News & Politics

Bob and Maureen McDonnell Found Guilty on Corruption Charges

The former governor of Virginia and his wife were charged in January on 14 counts of taking gifts from the CEO of a nutritional supplement manufacturer.

Bob McDonnell, as seen in Johnnie R. Williams's Ferrari. Photograph via US Department of Justice.

Former Virginia Governor Bob McDonnell and his wife, Maureen, were found guilty Thursday in federal court for illegally accepting cash, luxury goods, and vacations from the chief executive of a nutritional supplement manufacturer in exchange for promotion by the state government.

A jury in federal court for the Eastern District of Virginia found the McDonnells guilty after a five-week trial that exposed long-simmering rifts between the McDonnells and Johnnie R. Williams, the former CEO of Star Scientific, who lavished the McDonnells over several years in exchange for their promotion of Anatabloc, a tobacco-based supplement made by Williams’s former company.

Bob McDonnell was found guilty on 11 corruption counts while Maureen McDonnell was found guilty on eight corruption counts plus one count of obstruction of justice. Both faced a total of 14 counts. The jury of seven men and five women took a little more than two days to deliberate more than a month of testimony and arguments.

The McDonnells were charged in January, just days after leaving the governor’s mansion in Richmond. Many of the allegations against the couple stemmed from their former chef, who was profiled in the February issue of Washingtonian.

Among the trials revelations were images of Bob McDonnell cruising around in a Ferrari borrowed from Williams, testimony that Maureen McDonnell had an “obsession” with the businessman, and an argument by the defense that the McDonnells’ marriage was too fractured for them to build a conspiracy to cover up Williams’s largesse. In total, prosecutors say the McDonnells took over $200,000 in cash, clothing, jewelry, and vacations for pushing Anatabloc on everyone from state government underlings to Ann Romney, the wife of 2012 Republican presidential candidate Mitt Romney.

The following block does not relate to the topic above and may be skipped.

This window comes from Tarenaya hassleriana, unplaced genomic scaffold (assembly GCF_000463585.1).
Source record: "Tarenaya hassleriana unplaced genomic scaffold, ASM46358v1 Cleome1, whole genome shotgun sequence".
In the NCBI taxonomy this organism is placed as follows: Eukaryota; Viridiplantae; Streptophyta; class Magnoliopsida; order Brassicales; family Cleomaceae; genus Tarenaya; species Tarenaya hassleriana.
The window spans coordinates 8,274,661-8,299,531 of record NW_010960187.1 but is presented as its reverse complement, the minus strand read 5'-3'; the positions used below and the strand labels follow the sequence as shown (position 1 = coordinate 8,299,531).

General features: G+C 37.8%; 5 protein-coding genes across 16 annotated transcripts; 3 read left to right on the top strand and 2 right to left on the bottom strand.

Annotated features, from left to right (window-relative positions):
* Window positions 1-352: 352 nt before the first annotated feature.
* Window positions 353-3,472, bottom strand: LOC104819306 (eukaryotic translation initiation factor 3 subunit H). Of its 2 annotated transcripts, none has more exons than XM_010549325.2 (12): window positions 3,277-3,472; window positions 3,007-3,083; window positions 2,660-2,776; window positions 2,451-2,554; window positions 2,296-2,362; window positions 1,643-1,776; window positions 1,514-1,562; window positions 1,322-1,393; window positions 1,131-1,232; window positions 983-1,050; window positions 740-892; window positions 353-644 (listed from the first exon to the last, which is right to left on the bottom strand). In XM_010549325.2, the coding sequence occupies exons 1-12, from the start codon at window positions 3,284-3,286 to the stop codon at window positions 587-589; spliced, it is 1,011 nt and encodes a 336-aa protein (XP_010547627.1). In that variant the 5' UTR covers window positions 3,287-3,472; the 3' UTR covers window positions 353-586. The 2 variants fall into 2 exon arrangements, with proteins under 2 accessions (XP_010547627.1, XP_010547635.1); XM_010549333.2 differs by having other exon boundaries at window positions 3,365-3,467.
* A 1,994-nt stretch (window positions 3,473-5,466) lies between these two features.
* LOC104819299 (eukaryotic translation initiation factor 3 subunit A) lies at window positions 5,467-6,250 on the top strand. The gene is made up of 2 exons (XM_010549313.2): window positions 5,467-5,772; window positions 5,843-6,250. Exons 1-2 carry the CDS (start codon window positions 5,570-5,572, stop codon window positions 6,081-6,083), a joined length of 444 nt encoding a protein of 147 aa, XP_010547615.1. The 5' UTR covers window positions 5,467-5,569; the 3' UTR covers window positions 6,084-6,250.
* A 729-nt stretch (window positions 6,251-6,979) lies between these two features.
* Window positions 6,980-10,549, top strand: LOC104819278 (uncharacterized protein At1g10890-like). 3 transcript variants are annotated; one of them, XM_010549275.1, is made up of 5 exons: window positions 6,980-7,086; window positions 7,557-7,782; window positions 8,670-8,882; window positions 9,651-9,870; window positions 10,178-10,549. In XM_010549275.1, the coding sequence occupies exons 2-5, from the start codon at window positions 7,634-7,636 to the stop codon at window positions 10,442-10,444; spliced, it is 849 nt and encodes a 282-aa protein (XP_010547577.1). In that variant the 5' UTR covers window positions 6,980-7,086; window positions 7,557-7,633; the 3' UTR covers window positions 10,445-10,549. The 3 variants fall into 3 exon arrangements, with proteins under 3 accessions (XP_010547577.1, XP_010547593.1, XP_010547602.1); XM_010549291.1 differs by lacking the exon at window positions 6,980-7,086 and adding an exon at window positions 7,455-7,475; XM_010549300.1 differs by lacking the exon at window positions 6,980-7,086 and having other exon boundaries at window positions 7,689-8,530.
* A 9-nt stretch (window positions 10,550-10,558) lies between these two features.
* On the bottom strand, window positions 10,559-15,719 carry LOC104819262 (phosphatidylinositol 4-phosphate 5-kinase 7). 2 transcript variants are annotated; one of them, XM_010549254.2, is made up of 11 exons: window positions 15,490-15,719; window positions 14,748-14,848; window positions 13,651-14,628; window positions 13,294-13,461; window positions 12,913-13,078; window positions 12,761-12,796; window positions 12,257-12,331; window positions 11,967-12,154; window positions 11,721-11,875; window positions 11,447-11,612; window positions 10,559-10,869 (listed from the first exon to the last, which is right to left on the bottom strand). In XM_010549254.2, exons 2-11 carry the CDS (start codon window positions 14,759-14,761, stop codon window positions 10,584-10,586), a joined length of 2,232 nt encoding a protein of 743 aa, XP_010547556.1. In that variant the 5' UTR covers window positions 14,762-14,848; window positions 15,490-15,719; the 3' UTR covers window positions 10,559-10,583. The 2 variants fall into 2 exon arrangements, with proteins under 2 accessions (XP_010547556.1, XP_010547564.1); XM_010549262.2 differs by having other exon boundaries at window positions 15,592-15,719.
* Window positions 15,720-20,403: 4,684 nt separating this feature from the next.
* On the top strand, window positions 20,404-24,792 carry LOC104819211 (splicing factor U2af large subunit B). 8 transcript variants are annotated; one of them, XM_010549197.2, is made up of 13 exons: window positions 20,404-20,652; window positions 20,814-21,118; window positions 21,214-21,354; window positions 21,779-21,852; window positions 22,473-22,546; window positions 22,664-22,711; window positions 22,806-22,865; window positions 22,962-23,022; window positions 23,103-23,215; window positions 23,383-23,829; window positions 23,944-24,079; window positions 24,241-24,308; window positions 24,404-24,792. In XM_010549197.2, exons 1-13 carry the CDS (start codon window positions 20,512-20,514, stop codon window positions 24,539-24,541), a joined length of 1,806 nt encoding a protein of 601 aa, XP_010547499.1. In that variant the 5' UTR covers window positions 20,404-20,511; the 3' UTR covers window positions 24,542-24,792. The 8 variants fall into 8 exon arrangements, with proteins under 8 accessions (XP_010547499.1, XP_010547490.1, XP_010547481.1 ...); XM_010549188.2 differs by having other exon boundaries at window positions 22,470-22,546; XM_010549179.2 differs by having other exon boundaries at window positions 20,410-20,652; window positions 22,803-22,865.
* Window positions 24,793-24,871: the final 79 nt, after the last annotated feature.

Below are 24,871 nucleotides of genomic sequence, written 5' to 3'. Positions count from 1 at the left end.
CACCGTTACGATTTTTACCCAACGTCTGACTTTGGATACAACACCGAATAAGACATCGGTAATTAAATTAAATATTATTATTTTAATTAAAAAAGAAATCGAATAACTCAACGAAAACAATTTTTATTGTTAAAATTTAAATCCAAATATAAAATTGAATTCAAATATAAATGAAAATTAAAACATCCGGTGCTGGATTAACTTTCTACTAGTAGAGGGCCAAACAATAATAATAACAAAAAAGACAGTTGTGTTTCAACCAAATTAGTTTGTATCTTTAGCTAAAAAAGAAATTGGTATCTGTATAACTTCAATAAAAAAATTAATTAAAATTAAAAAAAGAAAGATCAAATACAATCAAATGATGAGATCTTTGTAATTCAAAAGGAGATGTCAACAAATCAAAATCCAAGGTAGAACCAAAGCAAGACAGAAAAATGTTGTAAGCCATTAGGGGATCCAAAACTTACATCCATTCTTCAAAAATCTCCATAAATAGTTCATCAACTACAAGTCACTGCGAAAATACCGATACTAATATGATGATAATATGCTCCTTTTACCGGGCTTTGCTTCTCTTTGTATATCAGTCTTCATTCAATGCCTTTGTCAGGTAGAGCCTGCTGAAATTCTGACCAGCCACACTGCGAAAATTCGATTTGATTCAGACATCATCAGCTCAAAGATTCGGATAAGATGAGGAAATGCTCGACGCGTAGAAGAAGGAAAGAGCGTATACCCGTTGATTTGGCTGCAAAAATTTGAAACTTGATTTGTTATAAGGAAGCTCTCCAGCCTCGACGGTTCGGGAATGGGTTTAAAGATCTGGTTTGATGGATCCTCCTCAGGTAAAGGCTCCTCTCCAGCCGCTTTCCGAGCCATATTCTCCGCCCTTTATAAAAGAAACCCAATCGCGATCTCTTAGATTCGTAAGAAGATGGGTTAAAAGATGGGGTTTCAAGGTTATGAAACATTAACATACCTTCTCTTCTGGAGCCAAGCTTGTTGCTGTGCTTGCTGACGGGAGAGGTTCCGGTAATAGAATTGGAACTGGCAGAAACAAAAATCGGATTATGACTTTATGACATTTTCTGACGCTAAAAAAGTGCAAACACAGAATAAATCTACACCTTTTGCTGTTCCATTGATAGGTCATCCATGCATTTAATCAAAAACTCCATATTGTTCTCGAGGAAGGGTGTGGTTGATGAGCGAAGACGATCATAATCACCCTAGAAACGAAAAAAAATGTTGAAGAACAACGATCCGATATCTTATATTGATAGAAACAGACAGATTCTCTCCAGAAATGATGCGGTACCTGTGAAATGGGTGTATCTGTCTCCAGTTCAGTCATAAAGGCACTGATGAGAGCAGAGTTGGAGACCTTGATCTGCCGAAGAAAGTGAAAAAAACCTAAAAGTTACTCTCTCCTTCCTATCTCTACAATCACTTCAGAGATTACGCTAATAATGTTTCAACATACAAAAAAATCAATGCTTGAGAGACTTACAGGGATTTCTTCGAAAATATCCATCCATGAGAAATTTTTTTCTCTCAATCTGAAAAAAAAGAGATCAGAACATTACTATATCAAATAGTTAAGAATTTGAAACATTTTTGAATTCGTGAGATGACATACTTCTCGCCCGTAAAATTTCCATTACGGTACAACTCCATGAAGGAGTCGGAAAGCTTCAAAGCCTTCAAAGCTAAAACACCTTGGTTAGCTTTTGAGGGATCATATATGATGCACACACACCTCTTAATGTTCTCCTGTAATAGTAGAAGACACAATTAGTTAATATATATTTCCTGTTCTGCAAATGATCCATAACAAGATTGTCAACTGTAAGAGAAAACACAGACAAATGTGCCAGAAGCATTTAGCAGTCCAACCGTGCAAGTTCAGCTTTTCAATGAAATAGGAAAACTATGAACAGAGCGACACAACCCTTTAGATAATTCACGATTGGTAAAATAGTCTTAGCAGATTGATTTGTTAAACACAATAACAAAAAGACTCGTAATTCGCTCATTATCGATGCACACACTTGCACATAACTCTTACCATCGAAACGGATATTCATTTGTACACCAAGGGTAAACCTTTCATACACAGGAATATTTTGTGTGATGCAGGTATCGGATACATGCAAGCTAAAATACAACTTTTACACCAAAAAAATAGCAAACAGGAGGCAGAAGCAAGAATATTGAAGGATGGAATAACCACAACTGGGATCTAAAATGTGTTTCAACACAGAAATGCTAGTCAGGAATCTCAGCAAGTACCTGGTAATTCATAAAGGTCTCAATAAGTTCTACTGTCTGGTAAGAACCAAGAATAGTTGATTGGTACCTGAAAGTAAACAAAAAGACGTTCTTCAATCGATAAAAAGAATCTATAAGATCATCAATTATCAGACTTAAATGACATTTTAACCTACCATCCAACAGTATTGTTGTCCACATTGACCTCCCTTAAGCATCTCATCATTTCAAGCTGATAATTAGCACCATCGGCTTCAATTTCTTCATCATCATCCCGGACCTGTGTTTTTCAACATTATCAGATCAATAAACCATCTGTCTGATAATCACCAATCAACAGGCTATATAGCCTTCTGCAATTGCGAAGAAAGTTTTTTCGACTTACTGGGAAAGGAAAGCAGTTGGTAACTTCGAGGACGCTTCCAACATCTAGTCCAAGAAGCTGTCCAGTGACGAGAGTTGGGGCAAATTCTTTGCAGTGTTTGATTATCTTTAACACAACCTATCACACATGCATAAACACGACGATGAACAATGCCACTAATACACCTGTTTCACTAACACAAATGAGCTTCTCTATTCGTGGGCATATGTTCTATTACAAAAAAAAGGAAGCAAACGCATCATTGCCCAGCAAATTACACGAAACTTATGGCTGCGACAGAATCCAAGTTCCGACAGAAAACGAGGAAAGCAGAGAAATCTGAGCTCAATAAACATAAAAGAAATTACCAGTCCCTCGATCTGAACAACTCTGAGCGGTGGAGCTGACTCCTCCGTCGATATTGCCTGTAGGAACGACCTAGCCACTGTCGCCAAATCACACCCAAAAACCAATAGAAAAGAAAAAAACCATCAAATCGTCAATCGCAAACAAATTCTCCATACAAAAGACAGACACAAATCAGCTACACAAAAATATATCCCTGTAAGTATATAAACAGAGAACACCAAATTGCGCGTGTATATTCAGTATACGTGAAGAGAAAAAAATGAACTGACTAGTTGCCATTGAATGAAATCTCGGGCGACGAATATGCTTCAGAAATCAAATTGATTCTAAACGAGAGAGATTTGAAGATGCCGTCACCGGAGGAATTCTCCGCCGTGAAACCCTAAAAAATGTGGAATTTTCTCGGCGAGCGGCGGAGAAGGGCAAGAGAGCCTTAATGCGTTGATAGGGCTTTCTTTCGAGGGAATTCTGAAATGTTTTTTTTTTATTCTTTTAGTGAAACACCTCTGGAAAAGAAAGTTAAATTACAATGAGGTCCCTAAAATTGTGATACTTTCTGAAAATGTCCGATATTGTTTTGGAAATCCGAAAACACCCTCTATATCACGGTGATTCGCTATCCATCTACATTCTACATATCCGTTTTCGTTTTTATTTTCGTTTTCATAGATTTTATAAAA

According to the Washington Post, the McDonnells were visibly emotional after the verdict was announced. The former governor “sobbed throughout the proceeding” and stared at the floor as he exited the courtroom. The McDonnells will be sentenced January 6 and each face up to 30 years in prison.

While an appeal is already considered “inevitable,” the verdict marks a low point for the McDonnells and Virginia politics at large. Once short-listed as a potential vice-presidential nominee, Bob McDonnell became the first governor of Virginia to be charged—and now convicted—of a felony.

UPDATE, 3:55 PM: “Of course we will appeal,” Bob McDonnell’s attorney, Hank Asbill, told reporters outside the courthouse.

McDonnell’s downfall is so jarring to the Virginia political establishment, it’s making his successor, Terry McAuliffe, a bit misty-eyed. “I am deeply saddened by the events of the trial that ended in today’s verdict, and the impact it has had on our Commonwealth’s reputation for honesty and clean government,” McAuliffe said in a statement released by his office after the verdict. “Dorothy and I will continue to pray for the McDonnell family and for everyone who was affected by this trial.”

One person for whom the McAuliffes can spare their prayers: Johnnie R. Williams, the tobacco-derivative huckster turned star witness who got immunity in exchange for his testimony.

Find Benjamin Freed on Twitter at @brfreed.

Staff Writer

Benjamin Freed joined Washingtonian in August 2013 and covers politics, business, and media. He was previously the editor of DCist and has also written for Washington City Paper, the New York Times, the New Republic, Slate, and BuzzFeed. He lives in Adams Morgan.